Wuthering Heights HTML version

Chapter 7
CATHY stayed at Thrushcross Grange five weeks: till Christmas. By that time her ankle
was thoroughly cured, and her manners much improved. The mistress visited her often in
the interval, and commenced her plan of reform by trying to raise her self-respect with
fine clothes and flattery, which she took readily; so that, instead of a wild, hatless little
savage jumping into the house, and rushing to squeeze us all breathless, there 'lighted
from a handsome black pony a very dignified person, with brown ringlets falling from the
cover of a feathered beaver, and a long cloth habit, which she was obliged to hold up with
both hands that she might sail in. Hindley lifted her from her horse, exclaiming
"Why, Cathy, you are quite a beauty! I should scarcely have known you: you look like a
lady now. Isabella Linton is not to be compared with her, is she, Frances?"
"Isabella has not her natural advantages," replied his wife: "but she must mind and not
grow wild again here. Ellen, help Miss Catherine off with her things---stay, dear, you will
disarrange your curls---let me untie your hat."
I removed the habit, and there shone forth beneath, a grand plaid silk frock, white
trousers, and burnished shoes; and, while her eyes sparkled joyfully when the dogs came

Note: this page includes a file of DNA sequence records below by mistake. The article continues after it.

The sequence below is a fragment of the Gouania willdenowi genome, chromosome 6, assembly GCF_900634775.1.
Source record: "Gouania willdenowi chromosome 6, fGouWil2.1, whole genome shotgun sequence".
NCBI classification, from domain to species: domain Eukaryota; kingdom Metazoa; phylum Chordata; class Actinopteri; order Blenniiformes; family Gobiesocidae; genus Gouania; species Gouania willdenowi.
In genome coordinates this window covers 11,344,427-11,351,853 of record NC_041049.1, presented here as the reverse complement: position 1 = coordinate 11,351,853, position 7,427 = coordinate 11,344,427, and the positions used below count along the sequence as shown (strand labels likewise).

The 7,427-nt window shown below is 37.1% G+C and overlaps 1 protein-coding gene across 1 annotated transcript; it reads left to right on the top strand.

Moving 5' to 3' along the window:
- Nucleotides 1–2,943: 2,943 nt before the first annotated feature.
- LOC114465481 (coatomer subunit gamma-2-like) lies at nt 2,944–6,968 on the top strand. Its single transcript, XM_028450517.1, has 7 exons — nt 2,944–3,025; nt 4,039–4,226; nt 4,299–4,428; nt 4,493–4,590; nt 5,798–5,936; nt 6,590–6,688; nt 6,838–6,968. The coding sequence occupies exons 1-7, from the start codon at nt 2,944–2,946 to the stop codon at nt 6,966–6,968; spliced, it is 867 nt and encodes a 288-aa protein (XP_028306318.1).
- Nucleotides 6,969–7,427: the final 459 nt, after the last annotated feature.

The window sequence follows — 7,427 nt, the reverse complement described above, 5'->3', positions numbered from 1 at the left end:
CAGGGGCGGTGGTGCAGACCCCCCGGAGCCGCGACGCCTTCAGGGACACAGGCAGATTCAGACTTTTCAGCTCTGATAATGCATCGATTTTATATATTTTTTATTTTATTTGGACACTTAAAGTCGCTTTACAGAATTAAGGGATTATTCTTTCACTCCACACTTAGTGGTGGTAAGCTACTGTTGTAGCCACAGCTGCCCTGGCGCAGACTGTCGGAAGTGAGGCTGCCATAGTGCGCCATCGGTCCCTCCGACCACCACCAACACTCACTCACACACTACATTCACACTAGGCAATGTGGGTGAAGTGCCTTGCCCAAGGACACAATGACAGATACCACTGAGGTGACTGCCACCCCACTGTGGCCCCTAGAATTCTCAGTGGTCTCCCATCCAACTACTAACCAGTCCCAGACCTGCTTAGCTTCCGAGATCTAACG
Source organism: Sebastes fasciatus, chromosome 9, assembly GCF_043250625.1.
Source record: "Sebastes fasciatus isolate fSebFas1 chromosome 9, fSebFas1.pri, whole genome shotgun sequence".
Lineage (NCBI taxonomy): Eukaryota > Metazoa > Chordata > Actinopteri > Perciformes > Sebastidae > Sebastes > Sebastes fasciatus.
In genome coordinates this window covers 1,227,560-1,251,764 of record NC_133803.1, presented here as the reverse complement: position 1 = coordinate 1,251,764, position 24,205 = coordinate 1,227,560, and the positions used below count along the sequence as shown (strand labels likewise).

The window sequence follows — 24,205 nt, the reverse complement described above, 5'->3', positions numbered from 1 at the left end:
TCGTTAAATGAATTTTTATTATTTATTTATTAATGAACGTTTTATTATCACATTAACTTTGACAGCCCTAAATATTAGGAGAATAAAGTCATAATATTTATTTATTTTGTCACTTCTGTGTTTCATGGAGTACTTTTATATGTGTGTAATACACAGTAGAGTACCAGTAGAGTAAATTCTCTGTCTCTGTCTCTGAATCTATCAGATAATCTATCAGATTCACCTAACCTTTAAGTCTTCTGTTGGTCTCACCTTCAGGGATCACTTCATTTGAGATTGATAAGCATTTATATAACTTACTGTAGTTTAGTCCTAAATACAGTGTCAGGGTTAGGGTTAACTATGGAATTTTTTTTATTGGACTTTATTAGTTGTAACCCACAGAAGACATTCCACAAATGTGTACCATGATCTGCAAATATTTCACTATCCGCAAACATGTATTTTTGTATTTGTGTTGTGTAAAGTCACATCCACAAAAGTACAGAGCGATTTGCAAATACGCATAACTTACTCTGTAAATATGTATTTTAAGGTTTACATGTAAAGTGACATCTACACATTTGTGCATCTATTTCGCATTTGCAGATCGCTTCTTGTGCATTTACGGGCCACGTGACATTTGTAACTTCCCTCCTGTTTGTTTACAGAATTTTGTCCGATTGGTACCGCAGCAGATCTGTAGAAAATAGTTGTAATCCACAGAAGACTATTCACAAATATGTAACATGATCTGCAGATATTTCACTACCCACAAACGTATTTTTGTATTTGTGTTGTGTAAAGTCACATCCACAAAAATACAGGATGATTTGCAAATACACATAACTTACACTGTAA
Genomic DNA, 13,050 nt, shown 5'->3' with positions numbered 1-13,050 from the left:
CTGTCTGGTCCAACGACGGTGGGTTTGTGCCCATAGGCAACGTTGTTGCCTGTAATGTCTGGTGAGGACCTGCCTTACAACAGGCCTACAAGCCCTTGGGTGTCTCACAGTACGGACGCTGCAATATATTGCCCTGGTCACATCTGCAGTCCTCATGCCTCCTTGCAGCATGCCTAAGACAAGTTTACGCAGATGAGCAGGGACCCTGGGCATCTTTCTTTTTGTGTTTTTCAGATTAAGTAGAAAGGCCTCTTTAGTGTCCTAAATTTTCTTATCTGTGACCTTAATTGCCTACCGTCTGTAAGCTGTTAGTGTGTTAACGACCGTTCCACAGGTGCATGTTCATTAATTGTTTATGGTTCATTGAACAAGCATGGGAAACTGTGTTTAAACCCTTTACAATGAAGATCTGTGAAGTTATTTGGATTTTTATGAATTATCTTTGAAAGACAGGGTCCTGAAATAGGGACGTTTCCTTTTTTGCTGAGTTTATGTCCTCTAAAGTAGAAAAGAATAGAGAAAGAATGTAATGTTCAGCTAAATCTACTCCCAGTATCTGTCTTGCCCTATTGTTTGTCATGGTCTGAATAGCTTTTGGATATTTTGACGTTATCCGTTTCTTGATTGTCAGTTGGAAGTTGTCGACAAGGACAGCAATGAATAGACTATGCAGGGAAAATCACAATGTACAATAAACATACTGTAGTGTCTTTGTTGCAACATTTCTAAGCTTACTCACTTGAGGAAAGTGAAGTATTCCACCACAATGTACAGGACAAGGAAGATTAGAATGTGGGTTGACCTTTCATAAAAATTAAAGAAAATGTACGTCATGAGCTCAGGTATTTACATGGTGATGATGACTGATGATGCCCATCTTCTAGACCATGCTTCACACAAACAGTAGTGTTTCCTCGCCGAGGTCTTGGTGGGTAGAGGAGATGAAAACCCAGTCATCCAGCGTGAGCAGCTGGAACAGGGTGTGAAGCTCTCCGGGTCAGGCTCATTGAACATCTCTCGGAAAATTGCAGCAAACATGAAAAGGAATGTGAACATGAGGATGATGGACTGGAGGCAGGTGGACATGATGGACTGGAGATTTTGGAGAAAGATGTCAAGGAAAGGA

bounding up to welcome her, she dare hardly touch them lest they should fawn upon her
splendid garments.
She kissed me gently: I was all flour making the Christmas cake, and it would not have
done to give me a hug; and, then, she looked round for Heathcliff. Mr. and Mrs.
Earnshaw watched anxiously their meeting; thinking it would enable them to judge, in
some measure, what grounds they had for hoping to succeed in separating the two
Heathcliff was hard to discover, at first. If he were careless, and uncared for, before
Catherine's absence, he had been ten times more so, since. Nobody but I even did him the
kindness to call him a dirty boy, and bid him wash himself, once a week; and children of
his age seldom have a natural pleasure in soap and water. Therefore, not to mention his
clothes, which had seen three months' service in mire and dust, and his thick uncombed
hair, the surface of his face and hands was dismally beclouded. He might well skulk
behind the settle, on beholding such a bright, graceful damsel enter the house, instead of a
rough-headed counterpart of himself, as he expected.
"Is Heathcliff not here?" she demanded, pulling off her gloves, and displaying fingers
wonderfully whitened with doing nothing and staying indoors.